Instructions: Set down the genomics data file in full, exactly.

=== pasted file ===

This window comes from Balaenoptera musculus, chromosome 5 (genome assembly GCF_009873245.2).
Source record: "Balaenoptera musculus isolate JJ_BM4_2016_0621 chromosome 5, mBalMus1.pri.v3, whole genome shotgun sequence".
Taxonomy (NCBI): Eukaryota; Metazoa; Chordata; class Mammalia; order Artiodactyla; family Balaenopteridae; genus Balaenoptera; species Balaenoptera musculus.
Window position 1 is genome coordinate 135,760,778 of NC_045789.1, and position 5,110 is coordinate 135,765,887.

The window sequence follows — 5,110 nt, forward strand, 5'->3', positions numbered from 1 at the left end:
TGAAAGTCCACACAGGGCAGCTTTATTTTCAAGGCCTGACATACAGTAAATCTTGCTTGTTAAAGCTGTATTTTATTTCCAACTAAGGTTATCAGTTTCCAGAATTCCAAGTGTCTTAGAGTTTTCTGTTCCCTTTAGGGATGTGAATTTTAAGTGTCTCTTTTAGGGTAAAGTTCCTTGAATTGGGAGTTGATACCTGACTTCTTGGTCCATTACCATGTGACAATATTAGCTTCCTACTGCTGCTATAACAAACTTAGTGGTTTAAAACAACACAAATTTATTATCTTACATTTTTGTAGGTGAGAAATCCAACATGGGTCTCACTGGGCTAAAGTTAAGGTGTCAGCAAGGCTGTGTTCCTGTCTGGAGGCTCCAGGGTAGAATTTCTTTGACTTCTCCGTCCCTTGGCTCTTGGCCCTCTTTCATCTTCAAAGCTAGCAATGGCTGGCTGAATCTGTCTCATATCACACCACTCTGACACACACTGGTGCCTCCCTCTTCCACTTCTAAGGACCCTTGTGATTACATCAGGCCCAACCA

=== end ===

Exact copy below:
This window comes from Balaenoptera musculus, chromosome 5 (genome assembly GCF_009873245.2).
Source record: "Balaenoptera musculus isolate JJ_BM4_2016_0621 chromosome 5, mBalMus1.pri.v3, whole genome shotgun sequence".
Taxonomy (NCBI): Eukaryota; Metazoa; Chordata; class Mammalia; order Artiodactyla; family Balaenopteridae; genus Balaenoptera; species Balaenoptera musculus.
Window position 1 is genome coordinate 135,760,778 of NC_045789.1, and position 5,110 is coordinate 135,765,887.

The window sequence follows — 5,110 nt, forward strand, 5'->3', positions numbered from 1 at the left end:
TGAAAGTCCACACAGGGCAGCTTTATTTTCAAGGCCTGACATACAGTAAATCTTGCTTGTTAAAGCTGTATTTTATTTCCAACTAAGGTTATCAGTTTCCAGAATTCCAAGTGTCTTAGAGTTTTCTGTTCCCTTTAGGGATGTGAATTTTAAGTGTCTCTTTTAGGGTAAAGTTCCTTGAATTGGGAGTTGATACCTGACTTCTTGGTCCATTACCATGTGACAATATTAGCTTCCTACTGCTGCTATAACAAACTTAGTGGTTTAAAACAACACAAATTTATTATCTTACATTTTTGTAGGTGAGAAATCCAACATGGGTCTCACTGGGCTAAAGTTAAGGTGTCAGCAAGGCTGTGTTCCTGTCTGGAGGCTCCAGGGTAGAATTTCTTTGACTTCTCCGTCCCTTGGCTCTTGGCCCTCTTTCATCTTCAAAGCTAGCAATGGCTGGCTGAATCTGTCTCATATCACACCACTCTGACACACACTGGTGCCTCCCTCTTCCACTTCTAAGGACCCTTGTGATTACATCAGGCCCAACCA